Up until November 2015 I thought I was perfectly healthy. I woke up every day feeling great.
I went to tan after work one evening, and while trying to get my chest adjusted—it’s not always fun having big breasts, they never go where they are supposed to lol—I felt a lump that was different. I had this feeling that it wasn’t good.
I went home and told BJ. For two weeks it was all I thought about. I went in for a doctor’s appointment and she scheduled me for a mammogram the following day. The gut feeling I had was even stronger, despite people telling me it was probably nothing.
I went in for the mammogram. When they showed me the slides, you could see a mass in my left breast plain as day. I was then scheduled for needle biopsy and ultrasound which is as fun as it sounds. No one had said cancer yet.
At 10:30 on that Monday morning, I found out I had the beginning of stage 2 breast cancer.
I had just been diagnosed with Invasive Ductal Carcinoma and had no idea what that meant. It’s funny because you think, “How can I feel this good but have cancer?”
Then I had a couple days to make the decision: did I want just a lumpectomy, a single mastectomy, or bilateral mastectomy? I opted for the bilateral mastectomy, where during surgery they would remove my breasts, muscles, tissue, skin, and nipples too. They insert expanders that get filled with saline each week until you are back to the size you want to be.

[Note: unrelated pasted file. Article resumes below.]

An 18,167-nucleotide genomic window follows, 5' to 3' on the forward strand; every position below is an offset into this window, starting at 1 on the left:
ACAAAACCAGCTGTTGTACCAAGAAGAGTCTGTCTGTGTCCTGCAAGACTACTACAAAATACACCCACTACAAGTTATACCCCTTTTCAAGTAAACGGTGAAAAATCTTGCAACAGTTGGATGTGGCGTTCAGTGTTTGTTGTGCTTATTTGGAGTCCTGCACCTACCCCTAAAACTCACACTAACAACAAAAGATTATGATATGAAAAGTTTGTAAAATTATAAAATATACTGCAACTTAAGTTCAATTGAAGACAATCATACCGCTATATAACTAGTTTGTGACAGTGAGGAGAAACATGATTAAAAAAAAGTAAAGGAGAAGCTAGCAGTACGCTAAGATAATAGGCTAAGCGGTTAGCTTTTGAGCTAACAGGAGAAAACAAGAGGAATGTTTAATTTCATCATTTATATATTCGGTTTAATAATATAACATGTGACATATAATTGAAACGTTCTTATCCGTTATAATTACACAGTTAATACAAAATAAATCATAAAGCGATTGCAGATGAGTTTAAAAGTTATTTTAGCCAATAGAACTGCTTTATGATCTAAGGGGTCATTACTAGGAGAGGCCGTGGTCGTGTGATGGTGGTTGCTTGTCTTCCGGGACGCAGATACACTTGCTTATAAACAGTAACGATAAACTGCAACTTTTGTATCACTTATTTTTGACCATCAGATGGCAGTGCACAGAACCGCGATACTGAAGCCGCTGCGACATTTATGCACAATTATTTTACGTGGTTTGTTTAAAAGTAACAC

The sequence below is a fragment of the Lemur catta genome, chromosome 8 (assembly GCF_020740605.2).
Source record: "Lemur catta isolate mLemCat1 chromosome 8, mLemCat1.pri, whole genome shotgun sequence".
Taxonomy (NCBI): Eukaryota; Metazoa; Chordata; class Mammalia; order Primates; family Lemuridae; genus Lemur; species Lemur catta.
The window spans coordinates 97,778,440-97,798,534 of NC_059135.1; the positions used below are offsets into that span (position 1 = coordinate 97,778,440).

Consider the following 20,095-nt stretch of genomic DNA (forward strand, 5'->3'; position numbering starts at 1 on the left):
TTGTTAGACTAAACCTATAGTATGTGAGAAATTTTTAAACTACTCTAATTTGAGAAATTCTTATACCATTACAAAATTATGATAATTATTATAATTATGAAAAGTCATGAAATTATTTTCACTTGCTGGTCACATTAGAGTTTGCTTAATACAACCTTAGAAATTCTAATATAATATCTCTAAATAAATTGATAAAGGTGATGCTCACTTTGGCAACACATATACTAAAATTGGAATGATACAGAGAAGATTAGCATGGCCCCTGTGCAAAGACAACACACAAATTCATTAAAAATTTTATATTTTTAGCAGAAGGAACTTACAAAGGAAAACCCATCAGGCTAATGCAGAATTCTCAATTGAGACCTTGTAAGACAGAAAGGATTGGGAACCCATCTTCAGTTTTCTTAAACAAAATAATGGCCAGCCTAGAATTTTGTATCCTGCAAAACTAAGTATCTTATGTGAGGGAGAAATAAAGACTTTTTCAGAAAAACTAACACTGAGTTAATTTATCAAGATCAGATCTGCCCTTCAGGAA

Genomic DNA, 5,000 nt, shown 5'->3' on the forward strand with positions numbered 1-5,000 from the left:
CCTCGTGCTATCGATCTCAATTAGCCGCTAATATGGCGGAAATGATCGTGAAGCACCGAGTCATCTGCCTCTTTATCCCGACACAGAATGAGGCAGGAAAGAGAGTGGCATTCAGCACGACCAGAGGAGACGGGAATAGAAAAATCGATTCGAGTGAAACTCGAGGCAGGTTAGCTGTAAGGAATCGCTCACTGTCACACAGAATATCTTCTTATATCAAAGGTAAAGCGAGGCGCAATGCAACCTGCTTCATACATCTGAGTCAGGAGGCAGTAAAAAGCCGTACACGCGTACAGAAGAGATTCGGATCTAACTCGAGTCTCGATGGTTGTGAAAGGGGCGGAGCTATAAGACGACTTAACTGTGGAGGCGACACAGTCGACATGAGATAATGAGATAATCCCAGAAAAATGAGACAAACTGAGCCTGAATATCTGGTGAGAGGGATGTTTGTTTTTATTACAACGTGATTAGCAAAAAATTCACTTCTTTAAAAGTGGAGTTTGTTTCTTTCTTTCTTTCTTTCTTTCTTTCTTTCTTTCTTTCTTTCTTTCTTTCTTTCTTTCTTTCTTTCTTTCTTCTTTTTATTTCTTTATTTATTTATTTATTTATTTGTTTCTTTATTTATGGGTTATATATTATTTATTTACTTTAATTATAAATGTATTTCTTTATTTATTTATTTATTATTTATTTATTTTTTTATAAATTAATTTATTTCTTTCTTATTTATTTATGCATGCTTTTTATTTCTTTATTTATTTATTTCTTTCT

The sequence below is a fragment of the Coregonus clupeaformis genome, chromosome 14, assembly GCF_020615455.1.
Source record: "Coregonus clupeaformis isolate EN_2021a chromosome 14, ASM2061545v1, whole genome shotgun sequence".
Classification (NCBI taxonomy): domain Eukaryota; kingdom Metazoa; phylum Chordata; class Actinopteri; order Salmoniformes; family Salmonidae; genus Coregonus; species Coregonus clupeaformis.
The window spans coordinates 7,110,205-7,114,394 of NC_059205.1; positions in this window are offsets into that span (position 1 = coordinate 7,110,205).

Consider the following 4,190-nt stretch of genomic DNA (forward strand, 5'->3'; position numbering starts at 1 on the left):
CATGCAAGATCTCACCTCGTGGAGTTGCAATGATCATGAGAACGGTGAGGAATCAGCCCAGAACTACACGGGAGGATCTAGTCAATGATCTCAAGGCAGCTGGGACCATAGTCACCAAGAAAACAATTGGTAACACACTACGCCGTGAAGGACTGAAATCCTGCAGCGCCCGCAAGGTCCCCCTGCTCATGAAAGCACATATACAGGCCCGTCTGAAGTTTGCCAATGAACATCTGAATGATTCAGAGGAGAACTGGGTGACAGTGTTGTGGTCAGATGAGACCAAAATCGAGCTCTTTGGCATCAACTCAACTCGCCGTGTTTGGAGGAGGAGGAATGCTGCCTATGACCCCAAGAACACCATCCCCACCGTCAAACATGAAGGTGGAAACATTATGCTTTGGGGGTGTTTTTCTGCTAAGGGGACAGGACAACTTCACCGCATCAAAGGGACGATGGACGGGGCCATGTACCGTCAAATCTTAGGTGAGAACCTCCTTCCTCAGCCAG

I had gotten divorced a couple years earlier and I thought that was rough. Some days I would get home and BJ would find me in the corner in the bathroom just bawling. Suddenly the breasts that I had once thought needed a lift seemed perfect, and I didn’t want to lose them. I tried to keep a positive outlook, and before I knew it the day of surgery came.
I spent the next 2 weeks in a lift chair at home on a lot of drugs. I have no idea what I would have done without BJ to help me. This big, gruff guy was now my sweet nurse who bathed me, changed my dressings and emptied my drains, went to all my appointments and held me when I would break down.
It was about the 3rd week when I finally looked at myself without a shirt on. It was worse than I could have imagined. I knew it would get better with time but WOW. Nothing can prepare you for that.
My oncologist found that I had a 9% chance of recurrence, but with chemotherapy it would drop to 8%. That isn’t a big enough risk to put yourself through the misery of chemotherapy.
Turns out one of my biggest break downs was when I found out I didn’t have to do treatment. My doctors and their staff at Mercy were the best. I can’t thank them enough and just this week they got to watch me walk the runway, modeling for the BCFO Time to Share Gala with 47 other survivors.
I have had the best support group between my family and friends. They made me laugh when I got down, and I cried thankful tears because of their devotion. I tell people that I’m now on a team that I never wanted to be on, but I am proud. The women on this team are strong and we survived.